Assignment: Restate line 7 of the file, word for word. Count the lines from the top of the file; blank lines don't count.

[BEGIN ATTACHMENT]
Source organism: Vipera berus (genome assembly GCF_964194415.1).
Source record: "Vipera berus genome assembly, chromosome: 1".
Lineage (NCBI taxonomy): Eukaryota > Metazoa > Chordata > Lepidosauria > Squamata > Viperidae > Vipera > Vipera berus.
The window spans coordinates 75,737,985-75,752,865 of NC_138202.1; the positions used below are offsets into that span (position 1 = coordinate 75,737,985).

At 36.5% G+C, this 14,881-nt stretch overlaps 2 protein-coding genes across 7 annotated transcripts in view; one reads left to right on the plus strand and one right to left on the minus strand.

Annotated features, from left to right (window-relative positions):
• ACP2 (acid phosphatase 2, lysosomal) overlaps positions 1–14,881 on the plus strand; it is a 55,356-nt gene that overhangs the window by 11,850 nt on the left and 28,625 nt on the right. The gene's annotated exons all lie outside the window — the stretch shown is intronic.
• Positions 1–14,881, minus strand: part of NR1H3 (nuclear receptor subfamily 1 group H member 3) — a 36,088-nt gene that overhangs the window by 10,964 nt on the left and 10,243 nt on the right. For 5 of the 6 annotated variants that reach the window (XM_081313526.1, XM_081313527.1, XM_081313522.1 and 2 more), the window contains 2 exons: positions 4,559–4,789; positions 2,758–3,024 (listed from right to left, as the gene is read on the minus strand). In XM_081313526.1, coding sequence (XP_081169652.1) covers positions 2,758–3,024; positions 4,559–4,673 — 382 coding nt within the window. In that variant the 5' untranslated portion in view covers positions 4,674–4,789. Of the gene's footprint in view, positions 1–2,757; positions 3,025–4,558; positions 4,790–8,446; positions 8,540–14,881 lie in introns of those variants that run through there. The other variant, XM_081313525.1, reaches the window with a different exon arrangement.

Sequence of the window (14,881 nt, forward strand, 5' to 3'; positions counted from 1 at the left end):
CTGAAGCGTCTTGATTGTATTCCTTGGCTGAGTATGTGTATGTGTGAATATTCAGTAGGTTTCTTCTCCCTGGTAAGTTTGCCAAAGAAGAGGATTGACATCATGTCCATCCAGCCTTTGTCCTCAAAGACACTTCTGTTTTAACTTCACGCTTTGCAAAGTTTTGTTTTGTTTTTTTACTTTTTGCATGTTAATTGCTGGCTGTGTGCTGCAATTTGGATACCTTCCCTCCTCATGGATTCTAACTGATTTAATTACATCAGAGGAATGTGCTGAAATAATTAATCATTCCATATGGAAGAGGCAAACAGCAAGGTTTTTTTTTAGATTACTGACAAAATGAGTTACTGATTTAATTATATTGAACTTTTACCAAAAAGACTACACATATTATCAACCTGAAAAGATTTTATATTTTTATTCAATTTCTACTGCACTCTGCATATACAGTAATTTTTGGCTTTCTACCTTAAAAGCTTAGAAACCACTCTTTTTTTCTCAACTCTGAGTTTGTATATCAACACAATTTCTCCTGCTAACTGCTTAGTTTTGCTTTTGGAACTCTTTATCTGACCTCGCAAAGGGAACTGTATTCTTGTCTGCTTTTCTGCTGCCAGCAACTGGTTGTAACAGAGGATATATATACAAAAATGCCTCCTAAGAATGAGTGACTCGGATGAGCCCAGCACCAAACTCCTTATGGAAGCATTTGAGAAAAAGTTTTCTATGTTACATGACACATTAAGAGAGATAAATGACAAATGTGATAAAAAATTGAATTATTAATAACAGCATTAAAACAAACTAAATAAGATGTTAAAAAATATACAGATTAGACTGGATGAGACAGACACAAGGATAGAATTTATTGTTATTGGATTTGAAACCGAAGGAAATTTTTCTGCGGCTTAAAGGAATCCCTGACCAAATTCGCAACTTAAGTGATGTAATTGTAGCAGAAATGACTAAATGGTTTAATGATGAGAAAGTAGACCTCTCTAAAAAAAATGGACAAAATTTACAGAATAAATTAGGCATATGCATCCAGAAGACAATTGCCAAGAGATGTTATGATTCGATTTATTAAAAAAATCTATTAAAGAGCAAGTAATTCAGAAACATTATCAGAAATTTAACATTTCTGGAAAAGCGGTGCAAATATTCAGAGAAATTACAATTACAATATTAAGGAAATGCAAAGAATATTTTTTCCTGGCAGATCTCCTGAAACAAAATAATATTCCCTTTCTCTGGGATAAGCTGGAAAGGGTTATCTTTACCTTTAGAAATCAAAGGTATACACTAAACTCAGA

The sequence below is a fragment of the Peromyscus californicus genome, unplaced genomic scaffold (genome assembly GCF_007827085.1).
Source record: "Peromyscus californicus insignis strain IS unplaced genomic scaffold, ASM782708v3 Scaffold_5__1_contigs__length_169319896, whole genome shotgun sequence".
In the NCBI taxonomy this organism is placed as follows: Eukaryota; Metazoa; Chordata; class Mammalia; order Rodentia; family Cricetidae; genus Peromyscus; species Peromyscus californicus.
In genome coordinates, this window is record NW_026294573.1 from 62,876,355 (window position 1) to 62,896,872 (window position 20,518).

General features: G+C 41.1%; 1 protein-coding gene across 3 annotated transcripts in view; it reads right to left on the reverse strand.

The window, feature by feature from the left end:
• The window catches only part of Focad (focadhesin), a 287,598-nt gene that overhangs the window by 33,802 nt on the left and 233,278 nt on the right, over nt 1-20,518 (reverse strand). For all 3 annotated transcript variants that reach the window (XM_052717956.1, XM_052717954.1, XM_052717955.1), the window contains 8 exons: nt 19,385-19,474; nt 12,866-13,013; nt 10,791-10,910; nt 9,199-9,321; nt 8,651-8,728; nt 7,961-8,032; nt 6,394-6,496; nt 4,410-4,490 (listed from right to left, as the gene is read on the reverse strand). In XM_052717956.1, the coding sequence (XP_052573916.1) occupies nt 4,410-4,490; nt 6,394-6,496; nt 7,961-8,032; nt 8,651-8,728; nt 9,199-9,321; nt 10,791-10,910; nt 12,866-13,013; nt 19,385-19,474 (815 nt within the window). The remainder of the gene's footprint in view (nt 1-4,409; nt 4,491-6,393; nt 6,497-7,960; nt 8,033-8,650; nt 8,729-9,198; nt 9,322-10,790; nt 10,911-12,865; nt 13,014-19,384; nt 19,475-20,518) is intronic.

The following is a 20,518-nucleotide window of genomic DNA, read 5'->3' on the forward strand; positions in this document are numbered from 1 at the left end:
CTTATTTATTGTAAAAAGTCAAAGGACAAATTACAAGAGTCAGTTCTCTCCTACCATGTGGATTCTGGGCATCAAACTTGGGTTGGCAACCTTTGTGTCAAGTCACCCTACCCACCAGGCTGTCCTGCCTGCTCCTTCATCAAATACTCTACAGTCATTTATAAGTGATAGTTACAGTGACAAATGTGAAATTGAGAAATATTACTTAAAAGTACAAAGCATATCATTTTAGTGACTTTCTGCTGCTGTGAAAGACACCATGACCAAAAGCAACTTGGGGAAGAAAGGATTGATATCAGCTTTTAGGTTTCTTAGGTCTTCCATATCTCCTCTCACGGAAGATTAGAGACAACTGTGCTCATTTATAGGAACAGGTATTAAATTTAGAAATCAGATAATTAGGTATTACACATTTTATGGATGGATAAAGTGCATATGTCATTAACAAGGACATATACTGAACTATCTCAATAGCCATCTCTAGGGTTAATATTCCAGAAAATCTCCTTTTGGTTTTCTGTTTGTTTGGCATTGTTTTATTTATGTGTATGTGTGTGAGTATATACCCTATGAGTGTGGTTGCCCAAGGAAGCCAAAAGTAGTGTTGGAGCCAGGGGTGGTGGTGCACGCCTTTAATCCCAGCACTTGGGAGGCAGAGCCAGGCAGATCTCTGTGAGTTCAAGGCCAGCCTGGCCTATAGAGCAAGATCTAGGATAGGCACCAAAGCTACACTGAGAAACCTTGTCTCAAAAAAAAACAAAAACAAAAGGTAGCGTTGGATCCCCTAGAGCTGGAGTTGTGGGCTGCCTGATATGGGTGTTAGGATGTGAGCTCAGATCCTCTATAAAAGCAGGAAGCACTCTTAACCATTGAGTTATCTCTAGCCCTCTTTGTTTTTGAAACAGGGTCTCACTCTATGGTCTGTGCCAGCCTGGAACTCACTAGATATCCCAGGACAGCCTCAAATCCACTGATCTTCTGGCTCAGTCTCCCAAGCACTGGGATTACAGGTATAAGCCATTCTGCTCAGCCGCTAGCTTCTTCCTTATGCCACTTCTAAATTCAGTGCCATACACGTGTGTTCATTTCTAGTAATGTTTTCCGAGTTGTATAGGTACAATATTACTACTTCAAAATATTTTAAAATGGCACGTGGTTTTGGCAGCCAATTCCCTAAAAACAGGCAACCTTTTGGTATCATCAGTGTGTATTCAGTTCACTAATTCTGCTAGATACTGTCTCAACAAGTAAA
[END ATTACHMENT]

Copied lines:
• ACP2 (acid phosphatase 2, lysosomal) overlaps positions 1–14,881 on the plus strand; it is a 55,356-nt gene that overhangs the window by 11,850 nt on the left and 28,625 nt on the right. The gene's annotated exons all lie outside the window — the stretch shown is intronic.